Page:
Lithium is the oldest and hence most thoroughly studied. It causes permanent memory and mental dysfunction, including depression, and an overall decline in neurological function and quality of life. It can result in severe neurological dilapidation with dementia, a disastrous adverse drug effect called “syndrome of irreversible lithium-effectuated neurotoxicity” or SILENT. Long-term lithium exposure also causes severe skin disorders, kidney failure and hypothyroidism. Withdrawal from lithium can cause manic-like episodes and psychosis. There is evidence that Depakote can cause abnormal cell growth in the brain. Lamictal has many hazards including life-threatening diseases involving the skin and other organs. Equetro cases life-threatening skin disorders and suppresses white cell production with the risk of death from infections. Withdrawal from Depakote, Lamictal and Equetro can cause seizures and emotional distress.

Summarizing the tragic truth

It is time to face the enormous tragedy of exposing children and adults to any psychiatric drug for months and years. My new video introduces and highlights these risks and my book Psychiatric Drug Withdrawal describes them in detail and documents them with scientific research.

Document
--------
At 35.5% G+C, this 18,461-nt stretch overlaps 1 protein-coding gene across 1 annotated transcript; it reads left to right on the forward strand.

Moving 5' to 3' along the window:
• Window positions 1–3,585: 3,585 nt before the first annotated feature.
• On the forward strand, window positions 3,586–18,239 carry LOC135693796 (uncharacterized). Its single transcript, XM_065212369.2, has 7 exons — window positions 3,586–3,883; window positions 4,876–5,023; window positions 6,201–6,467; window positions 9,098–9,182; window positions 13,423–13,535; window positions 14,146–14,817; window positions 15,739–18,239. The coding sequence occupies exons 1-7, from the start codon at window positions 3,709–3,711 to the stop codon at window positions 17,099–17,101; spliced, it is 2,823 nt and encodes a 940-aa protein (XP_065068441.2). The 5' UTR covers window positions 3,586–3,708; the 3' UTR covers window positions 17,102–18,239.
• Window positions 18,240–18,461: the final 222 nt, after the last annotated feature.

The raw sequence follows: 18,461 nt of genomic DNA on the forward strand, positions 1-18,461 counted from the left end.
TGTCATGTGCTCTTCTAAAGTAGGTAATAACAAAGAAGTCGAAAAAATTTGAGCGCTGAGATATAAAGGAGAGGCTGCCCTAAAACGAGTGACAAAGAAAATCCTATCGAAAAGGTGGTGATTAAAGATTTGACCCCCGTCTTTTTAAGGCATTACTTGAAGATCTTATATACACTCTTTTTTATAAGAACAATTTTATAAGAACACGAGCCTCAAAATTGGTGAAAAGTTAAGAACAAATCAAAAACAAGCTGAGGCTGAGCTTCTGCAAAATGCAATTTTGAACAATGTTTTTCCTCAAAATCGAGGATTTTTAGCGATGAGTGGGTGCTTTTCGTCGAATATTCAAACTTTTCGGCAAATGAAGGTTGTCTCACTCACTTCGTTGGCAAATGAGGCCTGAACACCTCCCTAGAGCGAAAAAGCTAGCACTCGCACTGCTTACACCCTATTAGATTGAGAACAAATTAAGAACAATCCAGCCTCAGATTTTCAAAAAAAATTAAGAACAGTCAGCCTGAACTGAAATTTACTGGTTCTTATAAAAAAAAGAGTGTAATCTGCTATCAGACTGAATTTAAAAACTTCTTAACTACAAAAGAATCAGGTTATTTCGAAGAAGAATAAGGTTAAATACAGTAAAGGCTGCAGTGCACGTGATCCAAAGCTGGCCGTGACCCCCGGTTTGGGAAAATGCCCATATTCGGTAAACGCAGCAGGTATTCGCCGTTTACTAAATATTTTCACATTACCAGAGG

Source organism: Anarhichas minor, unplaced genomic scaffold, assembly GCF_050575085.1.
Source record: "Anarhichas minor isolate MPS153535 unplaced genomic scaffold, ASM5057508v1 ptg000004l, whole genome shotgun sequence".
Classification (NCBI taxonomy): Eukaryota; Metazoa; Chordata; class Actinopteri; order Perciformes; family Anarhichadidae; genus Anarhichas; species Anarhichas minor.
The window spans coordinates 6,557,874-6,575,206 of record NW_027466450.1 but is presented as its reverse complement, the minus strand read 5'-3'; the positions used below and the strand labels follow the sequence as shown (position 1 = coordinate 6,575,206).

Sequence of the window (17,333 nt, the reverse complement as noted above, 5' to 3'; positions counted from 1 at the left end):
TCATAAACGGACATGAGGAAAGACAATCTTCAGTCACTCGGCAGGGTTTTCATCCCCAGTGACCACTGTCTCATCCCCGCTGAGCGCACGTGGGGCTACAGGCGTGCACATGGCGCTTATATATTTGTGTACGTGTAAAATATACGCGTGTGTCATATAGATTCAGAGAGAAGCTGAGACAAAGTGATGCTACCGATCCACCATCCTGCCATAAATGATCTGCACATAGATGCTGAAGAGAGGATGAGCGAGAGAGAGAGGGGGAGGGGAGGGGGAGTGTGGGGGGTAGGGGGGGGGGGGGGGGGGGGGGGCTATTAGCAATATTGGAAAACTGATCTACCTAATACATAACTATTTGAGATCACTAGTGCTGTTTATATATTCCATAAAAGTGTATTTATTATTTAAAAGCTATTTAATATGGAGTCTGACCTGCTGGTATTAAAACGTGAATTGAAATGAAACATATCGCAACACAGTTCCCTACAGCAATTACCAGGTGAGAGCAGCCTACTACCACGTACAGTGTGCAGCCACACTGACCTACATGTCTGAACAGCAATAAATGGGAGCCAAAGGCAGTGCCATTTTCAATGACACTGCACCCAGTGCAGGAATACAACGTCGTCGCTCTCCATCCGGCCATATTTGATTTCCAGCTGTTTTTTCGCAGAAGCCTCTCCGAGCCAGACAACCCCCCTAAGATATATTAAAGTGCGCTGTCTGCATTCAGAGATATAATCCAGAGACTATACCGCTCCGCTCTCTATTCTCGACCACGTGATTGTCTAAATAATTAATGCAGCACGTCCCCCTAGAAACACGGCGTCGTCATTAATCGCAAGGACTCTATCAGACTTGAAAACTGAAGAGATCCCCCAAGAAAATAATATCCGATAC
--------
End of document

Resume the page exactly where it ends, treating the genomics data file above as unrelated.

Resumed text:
All classes of psychiatric drugs can cause brain damage and lasting mental dysfunction when used for months or years. Although research data is lacking for a few individual drugs in each class, until proven otherwise it is prudent and safest to assume that the risks of brain damage and permanent mental dysfunction apply to every single psychiatric drug. Furthermore, all classes of psychiatric drugs cause serious and dangerous withdrawal reactions, and again it is prudent and safest to assume that any psychiatric drug can cause withdrawal problems.

Widespread misinformation